Wednesday, 20 June 2007

Nothing wake you up as Nescafe

Advertising Agency: McCann Erickson, Chile
Creative Director: Rene Moraga

A striking print advert launched by Nescafe.
The advert uses Z's to suggest sleep, these then straghten to form an N and spell nescafe. Thus emphasising the human need for coffee first thing in the morning, and that nothing will wake you up better then Nescafe.
Simple and clear, the advert reads 'Nothing wakes you up as Nescafe'.

Saturday, 16 June 2007

Something That I'll Never Really See

An exhibition held at the University of East Anglia, Sainsbury Centre for Visual Arts featuring some of the most innovative works acquired from the V&A collection of contemporary photography during the last ten years.

The exhibition comprises of 44 images showing a broad range of styles by both internationally well-known names and emerging talents. It covers a period during which photography has taken centre stage in the world of contemporary art.

"What I perceive through my eyes cannot be the same as what is registered in the camera. In this way - though it sounds paradoxical - photographs give me the chance to observe something that I'll never really see" (Martin Barnes, Senior Curator, Photographs V&A Museum)


Vik Muniz takes well known images that have become familiar through reproductions and recreates them from memory, using household materials such as sugar, chocolate and tread. He then makes a photographic record of his drawing. 'In Action Photo (Black and White)' we see an image of the painter Jackson Pollock recreated in chocolate syrup, the sticky sauce echoing the characteristic drips of paint in Pollock’s work.


David Hockney has often used photography along side drawing and painting to question the nature of perception. In 'Photography Is Dead, Long Live Painting' Hockney playfully examines the illusion and traditions of painting and photography side by side. Undoubtedly referencing van Gogh, a 'real' vase of sunflowers sits next to a painted version, which is arranged to appear in the correct perspective for the camera. Painting the photo on watercolour paper provides a further twist.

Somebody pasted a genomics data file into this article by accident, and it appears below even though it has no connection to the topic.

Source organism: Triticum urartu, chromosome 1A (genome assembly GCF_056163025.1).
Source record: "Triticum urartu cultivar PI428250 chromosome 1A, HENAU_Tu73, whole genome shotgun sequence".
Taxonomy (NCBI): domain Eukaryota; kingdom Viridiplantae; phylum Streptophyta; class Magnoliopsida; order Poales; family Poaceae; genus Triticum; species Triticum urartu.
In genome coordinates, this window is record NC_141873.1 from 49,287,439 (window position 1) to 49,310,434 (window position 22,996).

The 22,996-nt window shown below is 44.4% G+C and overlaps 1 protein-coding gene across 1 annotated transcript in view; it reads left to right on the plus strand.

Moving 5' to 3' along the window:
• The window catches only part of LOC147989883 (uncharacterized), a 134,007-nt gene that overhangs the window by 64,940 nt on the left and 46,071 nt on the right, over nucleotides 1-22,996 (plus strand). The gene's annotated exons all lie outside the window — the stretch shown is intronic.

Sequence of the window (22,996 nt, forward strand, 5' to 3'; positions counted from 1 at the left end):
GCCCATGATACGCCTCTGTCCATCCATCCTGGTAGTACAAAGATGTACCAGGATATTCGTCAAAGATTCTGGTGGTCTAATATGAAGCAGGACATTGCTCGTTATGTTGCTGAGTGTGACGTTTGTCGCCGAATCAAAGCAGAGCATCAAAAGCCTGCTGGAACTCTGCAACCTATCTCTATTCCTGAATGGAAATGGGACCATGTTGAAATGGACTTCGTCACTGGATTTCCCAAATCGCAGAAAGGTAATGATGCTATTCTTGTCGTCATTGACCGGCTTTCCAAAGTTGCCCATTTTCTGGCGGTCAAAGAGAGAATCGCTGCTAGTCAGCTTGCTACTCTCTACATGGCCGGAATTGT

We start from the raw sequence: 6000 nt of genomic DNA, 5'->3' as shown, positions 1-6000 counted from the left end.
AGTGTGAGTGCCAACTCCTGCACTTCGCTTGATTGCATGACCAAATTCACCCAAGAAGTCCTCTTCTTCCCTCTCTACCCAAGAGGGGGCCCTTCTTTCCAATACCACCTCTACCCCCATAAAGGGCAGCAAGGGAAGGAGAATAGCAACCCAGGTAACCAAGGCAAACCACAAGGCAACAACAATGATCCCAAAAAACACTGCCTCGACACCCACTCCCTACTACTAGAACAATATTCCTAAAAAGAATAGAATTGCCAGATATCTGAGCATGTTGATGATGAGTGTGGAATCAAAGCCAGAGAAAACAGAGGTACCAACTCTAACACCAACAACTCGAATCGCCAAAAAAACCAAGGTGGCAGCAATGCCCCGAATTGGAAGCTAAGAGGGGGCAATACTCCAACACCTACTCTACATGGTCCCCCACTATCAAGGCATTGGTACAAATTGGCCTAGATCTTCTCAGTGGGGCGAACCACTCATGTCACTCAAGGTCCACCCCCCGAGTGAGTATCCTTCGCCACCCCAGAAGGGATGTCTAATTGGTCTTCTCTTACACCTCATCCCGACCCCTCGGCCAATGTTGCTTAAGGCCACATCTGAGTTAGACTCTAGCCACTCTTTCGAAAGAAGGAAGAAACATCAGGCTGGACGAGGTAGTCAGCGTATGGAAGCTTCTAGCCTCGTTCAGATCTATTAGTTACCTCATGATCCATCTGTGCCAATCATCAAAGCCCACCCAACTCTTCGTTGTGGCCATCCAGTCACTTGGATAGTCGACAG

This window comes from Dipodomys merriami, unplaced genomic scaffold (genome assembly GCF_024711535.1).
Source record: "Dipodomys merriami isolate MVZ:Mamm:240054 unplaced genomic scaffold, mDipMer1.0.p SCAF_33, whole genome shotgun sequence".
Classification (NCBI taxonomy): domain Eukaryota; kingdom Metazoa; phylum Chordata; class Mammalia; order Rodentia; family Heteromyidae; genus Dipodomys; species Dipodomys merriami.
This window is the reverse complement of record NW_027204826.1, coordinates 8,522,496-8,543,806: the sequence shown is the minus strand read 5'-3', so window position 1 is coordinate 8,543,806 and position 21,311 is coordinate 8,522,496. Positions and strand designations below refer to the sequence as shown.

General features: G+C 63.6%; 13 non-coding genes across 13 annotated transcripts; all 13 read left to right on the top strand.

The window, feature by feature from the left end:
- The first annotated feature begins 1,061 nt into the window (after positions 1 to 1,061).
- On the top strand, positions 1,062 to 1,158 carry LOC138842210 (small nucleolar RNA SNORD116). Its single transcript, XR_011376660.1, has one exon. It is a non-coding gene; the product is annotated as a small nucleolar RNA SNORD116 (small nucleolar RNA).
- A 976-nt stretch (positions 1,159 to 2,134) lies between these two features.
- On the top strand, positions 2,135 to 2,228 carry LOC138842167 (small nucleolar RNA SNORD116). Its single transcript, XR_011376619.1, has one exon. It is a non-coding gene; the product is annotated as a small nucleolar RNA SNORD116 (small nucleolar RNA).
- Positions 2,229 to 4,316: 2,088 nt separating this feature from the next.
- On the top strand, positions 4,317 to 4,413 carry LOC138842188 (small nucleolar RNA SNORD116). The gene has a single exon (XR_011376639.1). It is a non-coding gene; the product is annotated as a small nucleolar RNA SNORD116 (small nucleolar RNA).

Friday, 15 June 2007

Watching Paint Dry

Nedko Solakov is one of the most important Bulgarian artists working today. A particular goal of Solakov’s work is to play with the viewer's expectations.

The Norwich Art Gallery hosted an installation of Solakovs work entitled 'A Life (Black and White)'. "This is the first solo exhibition by the renowned Bulgarian artist" (Steve Bell, Guardian Guide). The work consisted of two workers constantly repainting the walls of the exhibition space, one in black and one in white. The painters got a ten minute fag, beer or boredom break every half hour and a half hour lunch break. At any time it was strictly stated that the gallery must be half white and half black with one worker perpetually erasing the others labour.

Eternal repetition is present in the circular process of the accumulation of layers. The endless movement could be associated with the flow of existence and arouses diverse associations in the mind of the viewer. A plain, unattractive, staged exhibition space is presented instead of an aesthetically pleasing one, forcing the viewer to abandon areas of comfort and search for new meanings

Solakov does not paint the walls himself instead he leaves very clear instructions which are conducted as precisely and meticulously as possible. Solakov documents the piece by retaining both sets of overalls and signs used by the workers. This is the only record of the performance.

The work was first presented at the 2001 Venice Biennial, a major contemporary art exhibition that takes place once every two years in Venice. For the full five months, day after day the worker repainted the walls.

In a review of the Venice Biennial Fred Hammerquist wrote that "viewers were clearly confused by what appeared to be an installation in progress, but for those who took the time to read the explanatory wall text, this piece was a biting commentary ... Solakov's instructions do not result in a finished aesthetic product, but rather references the futility of both art and humankind."

Is this art or are we just watching paint dry?